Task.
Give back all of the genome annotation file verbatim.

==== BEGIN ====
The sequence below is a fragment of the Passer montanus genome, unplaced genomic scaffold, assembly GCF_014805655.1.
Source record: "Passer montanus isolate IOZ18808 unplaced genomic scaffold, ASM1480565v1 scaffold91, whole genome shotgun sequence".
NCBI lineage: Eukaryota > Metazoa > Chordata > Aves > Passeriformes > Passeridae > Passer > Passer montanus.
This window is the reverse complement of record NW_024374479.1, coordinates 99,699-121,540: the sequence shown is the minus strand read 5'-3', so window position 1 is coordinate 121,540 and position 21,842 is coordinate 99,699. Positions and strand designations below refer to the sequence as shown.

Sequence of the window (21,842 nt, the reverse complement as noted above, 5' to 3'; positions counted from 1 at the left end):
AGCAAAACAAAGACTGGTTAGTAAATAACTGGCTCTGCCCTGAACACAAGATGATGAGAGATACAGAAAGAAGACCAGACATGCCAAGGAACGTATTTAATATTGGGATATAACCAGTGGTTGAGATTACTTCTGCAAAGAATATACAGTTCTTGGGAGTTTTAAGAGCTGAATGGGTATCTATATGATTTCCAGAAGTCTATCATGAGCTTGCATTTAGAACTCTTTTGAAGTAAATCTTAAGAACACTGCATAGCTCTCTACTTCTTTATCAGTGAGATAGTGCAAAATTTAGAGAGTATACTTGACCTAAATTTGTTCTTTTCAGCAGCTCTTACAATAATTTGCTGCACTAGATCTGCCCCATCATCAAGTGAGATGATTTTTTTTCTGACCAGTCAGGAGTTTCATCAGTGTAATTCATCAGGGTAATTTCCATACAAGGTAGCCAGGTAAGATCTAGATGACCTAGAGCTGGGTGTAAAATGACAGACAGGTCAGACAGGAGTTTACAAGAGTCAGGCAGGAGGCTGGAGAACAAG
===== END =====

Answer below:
The sequence below is a fragment of the Passer montanus genome, unplaced genomic scaffold, assembly GCF_014805655.1.
Source record: "Passer montanus isolate IOZ18808 unplaced genomic scaffold, ASM1480565v1 scaffold91, whole genome shotgun sequence".
NCBI lineage: Eukaryota > Metazoa > Chordata > Aves > Passeriformes > Passeridae > Passer > Passer montanus.
This window is the reverse complement of record NW_024374479.1, coordinates 99,699-121,540: the sequence shown is the minus strand read 5'-3', so window position 1 is coordinate 121,540 and position 21,842 is coordinate 99,699. Positions and strand designations below refer to the sequence as shown.

Sequence of the window (21,842 nt, the reverse complement as noted above, 5' to 3'; positions counted from 1 at the left end):
AGCAAAACAAAGACTGGTTAGTAAATAACTGGCTCTGCCCTGAACACAAGATGATGAGAGATACAGAAAGAAGACCAGACATGCCAAGGAACGTATTTAATATTGGGATATAACCAGTGGTTGAGATTACTTCTGCAAAGAATATACAGTTCTTGGGAGTTTTAAGAGCTGAATGGGTATCTATATGATTTCCAGAAGTCTATCATGAGCTTGCATTTAGAACTCTTTTGAAGTAAATCTTAAGAACACTGCATAGCTCTCTACTTCTTTATCAGTGAGATAGTGCAAAATTTAGAGAGTATACTTGACCTAAATTTGTTCTTTTCAGCAGCTCTTACAATAATTTGCTGCACTAGATCTGCCCCATCATCAAGTGAGATGATTTTTTTTCTGACCAGTCAGGAGTTTCATCAGTGTAATTCATCAGGGTAATTTCCATACAAGGTAGCCAGGTAAGATCTAGATGACCTAGAGCTGGGTGTAAAATGACAGACAGGTCAGACAGGAGTTTACAAGAGTCAGGCAGGAGGCTGGAGAACAAG